Treating Heat Stroke in Dogs

Although treatment steps may vary depending on severity, there are a few steps you can take to treat heat stroke in dogs.

Step 1: The first step to treat heat exhaustion is to lower your dog’s body temperature. You can do this by spraying your dog with cool water, immersing his entire body in cool water, wrapping him in wet towels, or putting him in front of a fan. It’s important to avoid ice and cold water, as this can be dangerous and cause more issues.

Step 2: Check your dog’s temperature frequently. Once his rectal temperature drops to 103°F, you can stop your efforts to cool him down (to avoid it dropping below normal).

Step 3: As your dog continues to cool down, provide him with a small amount of lukewarm or cool water to drink. The same guideline in regard to water temperature applies. Make sure the water is cool, not cold, and don’t give him ice.

Step 4: Call your veterinarian as soon as possible. Your vet will ensure your dog’s temperature is stabilized, monitor for complications, check if organ failure has occurred, and advise you about further treatment steps. If necessary, your vet can administer intravenous fluids to correct your dog’s dehydration.

Preventing Heat Stroke in Dogs

Thankfully, heat exhaustion and heat stroke are easily preventable. Here are a few steps to help ensure your dog doesn’t get overheated.

1. Never leave your dog inside a parked car.
A parked car can reach extremely high temperatures very quickly, even if you leave the windows open and even if you’re parked in the shade. On a 90-degree day, a parked car can reach 110 degrees in just 10 minutes, and it can reach 130 degrees in 30 minutes.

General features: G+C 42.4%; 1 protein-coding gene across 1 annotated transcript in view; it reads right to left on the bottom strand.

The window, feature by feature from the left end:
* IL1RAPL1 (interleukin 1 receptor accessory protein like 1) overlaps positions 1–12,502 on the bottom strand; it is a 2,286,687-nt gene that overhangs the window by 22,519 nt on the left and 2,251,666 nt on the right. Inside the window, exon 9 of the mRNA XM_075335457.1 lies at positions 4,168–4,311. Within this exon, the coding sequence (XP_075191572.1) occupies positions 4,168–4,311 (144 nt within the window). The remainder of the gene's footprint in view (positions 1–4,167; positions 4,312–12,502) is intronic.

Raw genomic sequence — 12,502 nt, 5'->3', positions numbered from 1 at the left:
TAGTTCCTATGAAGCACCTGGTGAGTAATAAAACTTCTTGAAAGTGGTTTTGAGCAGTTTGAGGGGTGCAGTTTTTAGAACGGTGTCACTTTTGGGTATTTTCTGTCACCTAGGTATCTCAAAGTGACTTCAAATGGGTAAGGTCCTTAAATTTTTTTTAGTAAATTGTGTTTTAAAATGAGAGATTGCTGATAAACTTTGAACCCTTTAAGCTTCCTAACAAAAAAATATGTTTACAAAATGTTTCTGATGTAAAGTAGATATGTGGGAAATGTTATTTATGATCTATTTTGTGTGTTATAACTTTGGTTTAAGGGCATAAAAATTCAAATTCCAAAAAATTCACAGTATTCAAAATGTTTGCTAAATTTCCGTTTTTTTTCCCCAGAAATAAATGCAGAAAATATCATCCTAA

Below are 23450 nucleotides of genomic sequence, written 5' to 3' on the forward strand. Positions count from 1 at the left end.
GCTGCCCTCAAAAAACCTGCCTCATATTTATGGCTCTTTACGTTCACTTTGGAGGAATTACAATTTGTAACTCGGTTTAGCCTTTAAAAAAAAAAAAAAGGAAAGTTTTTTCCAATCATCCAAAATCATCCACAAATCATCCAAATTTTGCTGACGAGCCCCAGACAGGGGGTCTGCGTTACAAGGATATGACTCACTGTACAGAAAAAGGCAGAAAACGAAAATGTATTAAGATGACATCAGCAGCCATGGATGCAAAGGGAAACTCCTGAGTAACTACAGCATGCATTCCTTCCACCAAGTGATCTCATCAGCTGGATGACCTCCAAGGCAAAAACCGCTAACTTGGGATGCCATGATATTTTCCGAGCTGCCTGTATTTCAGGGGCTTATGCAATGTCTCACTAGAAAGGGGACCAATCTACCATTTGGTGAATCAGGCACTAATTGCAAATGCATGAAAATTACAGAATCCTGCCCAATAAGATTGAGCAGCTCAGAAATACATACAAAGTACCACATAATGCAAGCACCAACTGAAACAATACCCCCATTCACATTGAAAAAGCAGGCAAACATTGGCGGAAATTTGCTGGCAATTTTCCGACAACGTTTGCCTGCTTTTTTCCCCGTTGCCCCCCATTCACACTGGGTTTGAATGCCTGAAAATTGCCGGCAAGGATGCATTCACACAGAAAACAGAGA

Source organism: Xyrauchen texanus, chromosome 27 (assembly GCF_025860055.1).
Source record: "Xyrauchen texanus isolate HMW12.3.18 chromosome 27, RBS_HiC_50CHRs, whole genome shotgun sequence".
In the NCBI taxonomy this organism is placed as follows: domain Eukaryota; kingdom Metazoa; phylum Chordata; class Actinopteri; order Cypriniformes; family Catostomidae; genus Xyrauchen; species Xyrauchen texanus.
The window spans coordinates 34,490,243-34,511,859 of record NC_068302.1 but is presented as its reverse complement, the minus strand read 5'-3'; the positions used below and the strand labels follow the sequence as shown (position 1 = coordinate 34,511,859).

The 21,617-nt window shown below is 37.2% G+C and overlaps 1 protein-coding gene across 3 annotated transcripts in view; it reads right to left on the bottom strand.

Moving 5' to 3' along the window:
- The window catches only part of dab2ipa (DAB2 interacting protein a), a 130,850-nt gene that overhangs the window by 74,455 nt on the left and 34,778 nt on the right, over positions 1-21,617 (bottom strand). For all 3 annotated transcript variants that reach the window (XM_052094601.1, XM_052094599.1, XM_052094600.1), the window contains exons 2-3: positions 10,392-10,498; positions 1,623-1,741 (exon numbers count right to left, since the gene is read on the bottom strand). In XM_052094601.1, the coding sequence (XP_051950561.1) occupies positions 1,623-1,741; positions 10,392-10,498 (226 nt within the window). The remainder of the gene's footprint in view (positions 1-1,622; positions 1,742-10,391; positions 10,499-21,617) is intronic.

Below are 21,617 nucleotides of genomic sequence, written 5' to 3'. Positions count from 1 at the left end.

2. Avoid being outside during peak temperature hours.
If possible, keep your dog inside in the air conditioning during the hottest hours of the day and avoid exercising on hot, humid days. When your dog is outside, make sure he has shade to rest in and that he doesn’t stay outside for too long. It’s also a good idea to take walks during the early morning and evening when the weather is a little cooler.

3. Ensure your dog drinks plenty of water.
Dehydration in dogs can happen quickly and become a serious issue. To keep your dog hydrated, make sure he always has access to fresh, clean water. Puppies are even more susceptible to dehydration due to their small body mass. You can avoid having a dehydrated puppy or dog by making sure you’re familiar with the signs of dehydration. If your dog is showing signs of dehydration, you can support hydration by administering an oral electrolyte solution for dogs, like HydrADE developed by Thomas Pet.

Early recognition of heat stroke in dogs and its symptoms are key to recovery. By being familiar with the common symptoms and taking quick action, you can help prevent heat stroke and further issues in your dog.


The materials and information provided on this website are not intended to replace the medical advice or services of your veterinarian or other pet healthcare professional. Consult your own veterinarian if you have medical questions concerning diagnosis, treatment, therapy, or medical attention.